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RESEARCH PAPERS: Solution Methods

Radiative Transfer in Dispersed Media: Comparison Between Homogeneous Phase and Multiphase Approaches

[+] Author and Article Information
Jaona Randrianalisoa

CETHIL UMR5008, CNRS, INSA-Lyon, Université Lyon 1, F-69621 Villeurbanne, Francejaona.randrianalisoa@insa-lyon.fr

Dominique Baillis

CETHIL UMR5008, CNRS, INSA-Lyon, Université Lyon 1, F-69621 Villeurbanne, France

J. Heat Transfer 132(2), 023405 (Dec 09, 2009) (11 pages) doi:10.1115/1.4000237 History: Received December 03, 2008; Revised June 15, 2009; Published December 09, 2009; Online December 09, 2009

The radiative transfer in dispersed media in the geometric optic regime is investigated through two continuum-based approaches. The first one is the traditional treatment of dispersed media as continuous and homogeneous systems, referred here as the homogeneous phase approach (HPA). The second approach is based on a separate treatment of the radiative transfer in the continuous and dispersed phases, referred here as the multiphase approach (MPA). The effective radiative properties involved in the framework of the HPA are determined using the recent ray-tracing (RT) method, enabled to overcome the modeling difficulties such as the dependent scattering effects and the misunderstanding of the effective absorption coefficient. The two modeling approaches are compared with the direct Monte Carlo simulation. It is shown that (i) the HPA combined with effective radiative properties, such as those from the RT method, is satisfactory in analyzing the radiative transfer in dispersed media constituting of transparent, semitransparent, or opaque particles. Therefore, the use of more complex continuum models such as the dependence included discrete ordinate method (Singh, B. P., and Kaviany, M., 1992, “Modelling Radiative Heat Transfer in Packed Beds  ,” Int. J. Heat Mass Transfer, 35, pp. 1397–1405) is not imperative anymore. (ii) The MPA, though a possible candidate to handle nonequilibrium problems, is suitable if the particle (geometric) backscattering is weak or absent. It is the case, for example, for dispersed media constituted of opaque particles or air bubbles. However, caution should be taken with the MPA when dealing with the radiative transfer in dispersed media constituted of nonopaque particles having refractive indexes greater than that of the continuous host medium.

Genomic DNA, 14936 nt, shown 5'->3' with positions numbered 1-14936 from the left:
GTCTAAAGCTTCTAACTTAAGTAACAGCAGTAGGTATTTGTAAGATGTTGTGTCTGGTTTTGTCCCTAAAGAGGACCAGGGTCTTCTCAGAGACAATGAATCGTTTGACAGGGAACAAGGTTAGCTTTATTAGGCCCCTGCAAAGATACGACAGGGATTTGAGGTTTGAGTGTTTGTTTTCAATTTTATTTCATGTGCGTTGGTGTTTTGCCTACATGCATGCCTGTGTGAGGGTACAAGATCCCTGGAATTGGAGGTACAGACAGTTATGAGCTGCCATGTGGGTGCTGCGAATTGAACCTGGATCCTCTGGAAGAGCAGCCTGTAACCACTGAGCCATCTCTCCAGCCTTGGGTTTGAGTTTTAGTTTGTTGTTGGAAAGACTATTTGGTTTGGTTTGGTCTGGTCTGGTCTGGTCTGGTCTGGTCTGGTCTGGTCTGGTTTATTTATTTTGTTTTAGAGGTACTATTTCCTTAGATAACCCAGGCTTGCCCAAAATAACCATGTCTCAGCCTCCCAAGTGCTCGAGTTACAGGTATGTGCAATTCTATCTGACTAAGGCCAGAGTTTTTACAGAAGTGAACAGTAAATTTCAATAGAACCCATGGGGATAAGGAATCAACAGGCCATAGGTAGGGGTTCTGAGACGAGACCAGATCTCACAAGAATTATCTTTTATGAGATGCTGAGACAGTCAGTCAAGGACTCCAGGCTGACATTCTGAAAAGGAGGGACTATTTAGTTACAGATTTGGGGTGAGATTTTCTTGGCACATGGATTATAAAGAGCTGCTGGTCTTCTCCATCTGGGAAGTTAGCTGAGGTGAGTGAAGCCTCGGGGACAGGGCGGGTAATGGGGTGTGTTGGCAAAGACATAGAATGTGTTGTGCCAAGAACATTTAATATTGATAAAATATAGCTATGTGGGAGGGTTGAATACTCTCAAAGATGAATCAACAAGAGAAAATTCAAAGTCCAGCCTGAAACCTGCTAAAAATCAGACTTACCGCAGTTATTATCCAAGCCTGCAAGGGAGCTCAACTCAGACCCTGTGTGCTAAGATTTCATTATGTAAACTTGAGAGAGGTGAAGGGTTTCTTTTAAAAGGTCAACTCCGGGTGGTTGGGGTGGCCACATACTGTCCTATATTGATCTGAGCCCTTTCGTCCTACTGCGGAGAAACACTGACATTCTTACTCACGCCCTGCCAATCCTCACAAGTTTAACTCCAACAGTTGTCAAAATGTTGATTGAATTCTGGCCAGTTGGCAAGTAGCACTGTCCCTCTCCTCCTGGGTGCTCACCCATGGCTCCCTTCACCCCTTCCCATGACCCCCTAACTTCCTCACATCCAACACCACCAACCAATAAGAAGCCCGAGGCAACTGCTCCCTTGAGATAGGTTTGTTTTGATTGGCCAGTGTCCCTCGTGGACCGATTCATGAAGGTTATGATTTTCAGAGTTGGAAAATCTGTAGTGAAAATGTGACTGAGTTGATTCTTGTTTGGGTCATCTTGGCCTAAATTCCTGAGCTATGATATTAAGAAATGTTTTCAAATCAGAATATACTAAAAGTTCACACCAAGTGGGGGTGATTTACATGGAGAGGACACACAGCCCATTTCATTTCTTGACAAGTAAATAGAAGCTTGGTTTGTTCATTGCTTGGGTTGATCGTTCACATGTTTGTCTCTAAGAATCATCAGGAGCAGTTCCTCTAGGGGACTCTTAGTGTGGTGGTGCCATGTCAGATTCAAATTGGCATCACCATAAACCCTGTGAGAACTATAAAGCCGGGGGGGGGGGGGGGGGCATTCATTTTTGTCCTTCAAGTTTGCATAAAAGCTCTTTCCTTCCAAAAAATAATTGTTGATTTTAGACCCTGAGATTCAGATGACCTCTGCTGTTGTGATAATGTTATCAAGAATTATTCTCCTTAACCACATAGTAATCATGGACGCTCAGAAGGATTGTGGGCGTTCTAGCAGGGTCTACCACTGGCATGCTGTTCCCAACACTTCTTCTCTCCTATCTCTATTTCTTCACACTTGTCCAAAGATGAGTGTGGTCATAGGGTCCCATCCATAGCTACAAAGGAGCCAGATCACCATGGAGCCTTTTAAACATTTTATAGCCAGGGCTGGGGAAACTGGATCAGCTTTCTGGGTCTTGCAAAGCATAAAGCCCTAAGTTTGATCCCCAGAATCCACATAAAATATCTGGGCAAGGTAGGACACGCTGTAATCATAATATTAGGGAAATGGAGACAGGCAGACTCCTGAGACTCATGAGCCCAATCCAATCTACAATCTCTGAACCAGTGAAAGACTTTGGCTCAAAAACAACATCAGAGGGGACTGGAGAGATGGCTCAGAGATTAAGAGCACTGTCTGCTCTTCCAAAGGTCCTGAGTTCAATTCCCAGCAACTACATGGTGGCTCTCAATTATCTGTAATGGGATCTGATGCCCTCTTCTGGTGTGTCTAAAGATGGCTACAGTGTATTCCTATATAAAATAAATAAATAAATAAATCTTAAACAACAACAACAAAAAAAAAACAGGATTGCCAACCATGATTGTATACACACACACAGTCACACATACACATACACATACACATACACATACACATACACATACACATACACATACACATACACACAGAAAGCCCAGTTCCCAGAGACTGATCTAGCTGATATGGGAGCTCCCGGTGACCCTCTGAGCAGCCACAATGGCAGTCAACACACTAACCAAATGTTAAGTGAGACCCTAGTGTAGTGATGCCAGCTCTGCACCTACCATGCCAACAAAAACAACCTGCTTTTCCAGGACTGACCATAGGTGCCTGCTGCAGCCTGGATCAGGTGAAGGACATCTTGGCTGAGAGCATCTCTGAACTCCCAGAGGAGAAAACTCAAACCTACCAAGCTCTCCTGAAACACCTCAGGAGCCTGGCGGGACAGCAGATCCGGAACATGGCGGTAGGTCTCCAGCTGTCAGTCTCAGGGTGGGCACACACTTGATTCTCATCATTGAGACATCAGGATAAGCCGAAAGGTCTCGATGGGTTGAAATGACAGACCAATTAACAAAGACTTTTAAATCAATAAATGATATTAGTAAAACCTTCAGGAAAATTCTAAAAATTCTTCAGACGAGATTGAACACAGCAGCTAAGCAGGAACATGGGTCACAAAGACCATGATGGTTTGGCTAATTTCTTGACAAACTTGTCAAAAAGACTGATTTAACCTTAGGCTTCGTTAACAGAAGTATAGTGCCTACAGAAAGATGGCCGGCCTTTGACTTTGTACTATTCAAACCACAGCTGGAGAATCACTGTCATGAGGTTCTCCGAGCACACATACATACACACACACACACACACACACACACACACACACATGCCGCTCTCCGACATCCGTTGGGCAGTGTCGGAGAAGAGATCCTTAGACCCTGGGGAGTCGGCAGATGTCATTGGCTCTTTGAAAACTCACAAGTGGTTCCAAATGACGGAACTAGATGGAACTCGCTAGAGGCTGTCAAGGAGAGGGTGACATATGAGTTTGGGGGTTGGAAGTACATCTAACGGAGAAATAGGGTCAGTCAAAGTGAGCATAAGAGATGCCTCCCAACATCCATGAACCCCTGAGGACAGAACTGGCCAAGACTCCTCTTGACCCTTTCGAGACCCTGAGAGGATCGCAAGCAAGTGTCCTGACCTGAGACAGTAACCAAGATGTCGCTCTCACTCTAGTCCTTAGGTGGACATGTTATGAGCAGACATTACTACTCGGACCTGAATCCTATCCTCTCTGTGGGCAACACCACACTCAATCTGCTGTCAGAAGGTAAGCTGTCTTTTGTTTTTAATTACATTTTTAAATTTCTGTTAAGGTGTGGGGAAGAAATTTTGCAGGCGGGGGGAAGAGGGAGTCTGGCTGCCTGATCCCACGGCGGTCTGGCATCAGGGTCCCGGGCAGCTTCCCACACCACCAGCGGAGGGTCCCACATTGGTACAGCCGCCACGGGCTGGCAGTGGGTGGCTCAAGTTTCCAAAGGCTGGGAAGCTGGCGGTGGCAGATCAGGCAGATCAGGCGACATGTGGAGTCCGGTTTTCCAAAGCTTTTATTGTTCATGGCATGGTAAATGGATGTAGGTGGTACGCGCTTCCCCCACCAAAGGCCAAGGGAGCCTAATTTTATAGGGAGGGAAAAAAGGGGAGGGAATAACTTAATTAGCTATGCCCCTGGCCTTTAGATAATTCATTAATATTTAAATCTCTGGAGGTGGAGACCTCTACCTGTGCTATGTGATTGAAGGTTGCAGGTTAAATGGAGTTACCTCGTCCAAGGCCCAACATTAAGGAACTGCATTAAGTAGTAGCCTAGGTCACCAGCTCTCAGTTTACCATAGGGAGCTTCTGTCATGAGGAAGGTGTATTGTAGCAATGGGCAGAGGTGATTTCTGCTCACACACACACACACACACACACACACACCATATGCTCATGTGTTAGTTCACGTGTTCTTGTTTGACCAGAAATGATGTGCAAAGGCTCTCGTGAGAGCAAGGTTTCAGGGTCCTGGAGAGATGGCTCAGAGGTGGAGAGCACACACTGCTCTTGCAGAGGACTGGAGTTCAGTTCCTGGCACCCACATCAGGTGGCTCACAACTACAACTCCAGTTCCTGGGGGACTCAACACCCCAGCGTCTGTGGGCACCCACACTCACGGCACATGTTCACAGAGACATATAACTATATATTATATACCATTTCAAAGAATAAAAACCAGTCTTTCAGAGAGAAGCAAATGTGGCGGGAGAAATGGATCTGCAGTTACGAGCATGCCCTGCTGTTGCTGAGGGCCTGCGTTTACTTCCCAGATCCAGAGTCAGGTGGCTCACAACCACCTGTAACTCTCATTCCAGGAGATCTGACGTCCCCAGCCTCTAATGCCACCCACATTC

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Figures

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Figure 1

Illustration of the ray-tracing algorithm on a 2D dispersed medium

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Figure 2

(a) Effective absorption coefficients of dispersed media of large spheres with relative refractive index n1/n0=1.5 at the wavelength λ=πμm. Circle symbols with dash lines: the ray-tracing prediction and star symbols with dot lines: the independent scattering model. (b) Effective scattering coefficients of dispersed media of large spheres with relative refractive index n1/n0=1.5 at the wavelength λ=πμm. Circle symbols with dash lines: the ray-tracing prediction, star symbols with dot lines: the independent scattering model, and solid line: theoretical solution from Eq. 10.

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Figure 3

(a) Effective phase function of dispersed media of transparent particles with relative refractive index n1/n0=1.5. (b) Effective phase function of dispersed media of transparent particles with relative refractive index n1/n0=2/3.

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Figure 4

(a) Schematization of a thin slab of a heterogeneous medium and (b) modeling of a thin slab of heterogeneous according to the MPA

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Figure 5

(a) Radiation extinction in the matrix substance at the abscise z. Absorption (left); scattering by reflection (center); and scattering by transmission (right). (b) Radiation extinction in the particle substance at the abscise z. Absorption (left); scattering by reflection (center); and scattering by transmission (right).

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Figure 6

MPA effective phase functions of dispersed media of transparent particles with relative refractive index n1/n0=1.5

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Figure 7

(a) Directional transmittances and reflectances through slabs of suspension of nonabsorbing particles with n1=1.5 in a semitransparent host medium with n0=1. (b) Directional transmittances and reflectances through slabs of totally reflecting particles in a semitransparent host medium with n0=1. (c) Directional transmittances and reflectances through slabs of semitransparent matrixes with n0=1.5 embedding nonabsorbing air bubbles with n1=1.

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Figure 8

(a) Hemispherical transmittances through samples of opaque particles of uniform reflectivities ρ0=0.9 in a host medium with n0=1.0. (b) Hemispherical reflectances through samples of opaque particles of uniform reflectivities ρ0=0.9 in a host medium with n0=1.0.

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Figure 9

(a) Hemispherical transmittances through samples of semitransparent matrix with n0=1.5 embedding air bubbles with n1=1.0. (b) Hemispherical reflectances through samples of semitransparent matrix with n0=1.5 embedding air bubbles with n1=1.0.

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Figure 10

(a) Hemispherical transmittances through samples of semitransparent particles with n1=1.5 in suspension in a host medium with n0=1.0. (b) Hemispherical reflectances through samples of semitransparent particles with n1=1.5 in suspension in a host medium with n0=1.0.

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